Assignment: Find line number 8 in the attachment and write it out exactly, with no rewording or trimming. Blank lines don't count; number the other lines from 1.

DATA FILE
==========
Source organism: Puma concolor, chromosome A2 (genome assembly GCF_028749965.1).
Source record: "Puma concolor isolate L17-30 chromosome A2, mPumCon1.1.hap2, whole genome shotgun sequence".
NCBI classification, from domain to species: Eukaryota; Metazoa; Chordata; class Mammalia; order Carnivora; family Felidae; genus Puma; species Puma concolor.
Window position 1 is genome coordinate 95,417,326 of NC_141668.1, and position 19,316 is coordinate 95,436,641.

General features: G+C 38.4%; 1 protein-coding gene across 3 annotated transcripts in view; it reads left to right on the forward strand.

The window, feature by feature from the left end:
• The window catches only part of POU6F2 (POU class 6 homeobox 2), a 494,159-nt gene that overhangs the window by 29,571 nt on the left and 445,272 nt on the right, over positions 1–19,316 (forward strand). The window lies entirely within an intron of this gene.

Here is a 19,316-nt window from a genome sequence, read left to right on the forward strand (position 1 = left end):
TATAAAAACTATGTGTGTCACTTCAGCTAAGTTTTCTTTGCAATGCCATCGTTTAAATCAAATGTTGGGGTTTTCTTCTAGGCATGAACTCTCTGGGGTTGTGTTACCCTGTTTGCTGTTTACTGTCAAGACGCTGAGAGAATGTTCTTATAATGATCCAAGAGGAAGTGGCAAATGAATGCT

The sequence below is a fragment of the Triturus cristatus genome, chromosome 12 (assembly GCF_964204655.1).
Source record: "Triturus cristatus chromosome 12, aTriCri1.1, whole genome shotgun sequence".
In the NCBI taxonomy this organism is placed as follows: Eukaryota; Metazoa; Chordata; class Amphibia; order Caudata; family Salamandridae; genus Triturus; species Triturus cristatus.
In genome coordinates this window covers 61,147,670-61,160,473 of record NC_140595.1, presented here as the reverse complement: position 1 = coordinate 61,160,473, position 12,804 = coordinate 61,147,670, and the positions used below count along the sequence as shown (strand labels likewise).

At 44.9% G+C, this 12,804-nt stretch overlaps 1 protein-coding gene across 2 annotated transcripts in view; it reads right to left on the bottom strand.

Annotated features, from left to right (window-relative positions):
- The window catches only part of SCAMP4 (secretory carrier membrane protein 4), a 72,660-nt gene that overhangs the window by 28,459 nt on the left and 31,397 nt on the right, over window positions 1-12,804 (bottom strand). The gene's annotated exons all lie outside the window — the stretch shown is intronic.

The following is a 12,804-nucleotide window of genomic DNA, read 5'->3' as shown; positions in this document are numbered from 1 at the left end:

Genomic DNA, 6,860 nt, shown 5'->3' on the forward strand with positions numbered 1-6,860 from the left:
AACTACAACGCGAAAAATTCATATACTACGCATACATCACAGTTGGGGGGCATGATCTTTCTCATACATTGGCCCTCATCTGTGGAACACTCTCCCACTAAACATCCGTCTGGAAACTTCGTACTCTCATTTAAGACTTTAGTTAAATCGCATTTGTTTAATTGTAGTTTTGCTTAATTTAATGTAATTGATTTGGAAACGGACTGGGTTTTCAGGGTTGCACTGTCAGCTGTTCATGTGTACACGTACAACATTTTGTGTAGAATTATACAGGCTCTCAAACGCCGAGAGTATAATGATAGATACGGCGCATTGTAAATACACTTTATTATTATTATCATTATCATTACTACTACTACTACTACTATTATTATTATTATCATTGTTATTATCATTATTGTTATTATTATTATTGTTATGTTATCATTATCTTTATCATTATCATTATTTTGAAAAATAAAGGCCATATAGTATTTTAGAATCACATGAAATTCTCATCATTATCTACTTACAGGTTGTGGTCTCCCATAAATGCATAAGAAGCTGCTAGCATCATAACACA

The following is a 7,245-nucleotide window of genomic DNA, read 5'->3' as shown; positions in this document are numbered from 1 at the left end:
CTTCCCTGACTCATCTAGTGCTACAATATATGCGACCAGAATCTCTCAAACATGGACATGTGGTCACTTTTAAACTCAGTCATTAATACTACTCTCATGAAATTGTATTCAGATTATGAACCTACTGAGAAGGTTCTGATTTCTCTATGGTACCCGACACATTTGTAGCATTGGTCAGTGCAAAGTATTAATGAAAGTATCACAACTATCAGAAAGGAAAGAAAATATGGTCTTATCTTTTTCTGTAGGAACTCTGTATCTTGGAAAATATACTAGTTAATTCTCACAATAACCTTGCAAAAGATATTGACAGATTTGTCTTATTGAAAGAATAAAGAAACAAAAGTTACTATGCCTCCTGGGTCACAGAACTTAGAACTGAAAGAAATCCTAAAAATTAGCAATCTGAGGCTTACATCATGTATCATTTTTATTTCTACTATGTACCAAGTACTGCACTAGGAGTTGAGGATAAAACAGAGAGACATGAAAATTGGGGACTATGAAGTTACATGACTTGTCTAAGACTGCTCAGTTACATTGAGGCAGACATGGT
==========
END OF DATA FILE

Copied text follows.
Here is a 19,316-nt window from a genome sequence, read left to right on the forward strand (position 1 = left end):